She said: "The surgeon told me afterwards that the tumour was benign and could have been growing for between five and 10 years.
"I would have had between five and six years left to live if it had been left there, because it was pushing my brain so intensely into my head that I could have had an aneurysm or stroke.”
In the two weeks post surgery, Anna said she “felt like a new woman" and had an emotional epiphany.
I didn't realise I had stopped laughing because of the brain tumour
She said: "I didn't realise it, but while it was there, I had lost a part of my personality.
"After the operation, I felt much more emotional and my husband and I had never laughed so much.
"I didn't realise I had stopped laughing because of the brain tumour. It was like seeing everything differently and we just really connected.
"We were driving along over the South Downs coming back from hospital and I could see this really intense colour coming off the land and grass.
“It was like I was seeing new colour for the first time.
"There were also gaps in my vocabulary, where I couldn't remember words, and my brain was remapping itself. Every time I learned a new word, it felt amazing – as if It had never existed before in my head.
"I remember listening to the birds singing and thinking, 'Is this a new sound? Has my brain never heard this before?' It was so exciting.
"But most amazing were my feelings for Des, who I've been married to for 18 years.”
Anna slowly returned to work after two months in recovery.
She said: "I've learnt to focus on the now.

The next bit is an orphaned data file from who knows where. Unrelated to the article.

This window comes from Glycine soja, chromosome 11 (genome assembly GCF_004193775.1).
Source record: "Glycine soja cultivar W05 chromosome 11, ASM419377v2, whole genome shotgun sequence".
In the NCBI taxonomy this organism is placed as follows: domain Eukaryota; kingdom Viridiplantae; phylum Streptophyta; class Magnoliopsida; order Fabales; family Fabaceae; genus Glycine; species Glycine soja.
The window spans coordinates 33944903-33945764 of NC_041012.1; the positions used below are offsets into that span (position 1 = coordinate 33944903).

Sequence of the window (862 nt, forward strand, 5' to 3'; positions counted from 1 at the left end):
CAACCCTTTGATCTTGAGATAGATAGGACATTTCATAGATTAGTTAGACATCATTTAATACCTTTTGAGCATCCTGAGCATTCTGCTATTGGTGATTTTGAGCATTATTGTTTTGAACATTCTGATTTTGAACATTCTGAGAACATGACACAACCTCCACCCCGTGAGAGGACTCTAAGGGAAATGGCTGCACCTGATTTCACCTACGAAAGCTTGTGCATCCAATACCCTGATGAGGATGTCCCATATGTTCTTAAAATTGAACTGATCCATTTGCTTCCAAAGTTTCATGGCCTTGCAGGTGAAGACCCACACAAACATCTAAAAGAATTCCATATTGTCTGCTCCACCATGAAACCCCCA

"One of the things I love is touching the scar on the side of my head, because it is a physical thing on my body to remind me what I have gone through.
"It is a reminder to say, 'Don't be too tough on yourself'."
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Keen to help The Brain Tumour Charity to spread awareness of symptoms and treatment, Anna is still learning new things every day.
She said: "If you feel in your gut that something isn't right, you must push and get some tests done.”
The signs of a brain tumour
Headaches can be caused by a myriad of reasons, you could be dehydrated or even stressed.
Most of the time headaches can be fixed by pain killers, but if your headache is persistent or is getting worse, then this could be a sign of brain cancer.
If you are suffering with nausea and regular sickness is unexplained this could be a sign of brain cancer.
The NHS advises if you persistently feel sick or if you are consistently being sick and you feel drowsy you should see your GP.
Seizures can often be a red flag you may have a brain tumour.
It is when you suffer an involuntary movement and are unable to control your arms or legs.
Feeling weak is not unusual – if you haven't eaten enough or have really exerted yourself you can feel a bit wobbly.
But feeling weak regularly despite being rested, eating well and with no other known reason is a warning sign of cancer you should get checked out.
Vision or speech problems
Speech problems and fuzzy vision can be signs of all sorts of conditions.
Too much booze, or feeling stressed or anxious could bring on these symptoms.
But it is often a red flag of a tumour – going to your optician or the GP is the next step if you've noticed a change.
It is common to feel many different moods and emotions throughout one day.
Generally stress or the task you are doing will be the cause, but if you have noticed a change in yourself or loved one that you can't explain, it could be a sign of cancer.
The NHS says "mental or behavioural changes, such as memory problems or changes in personality" could be signs of brain cancer.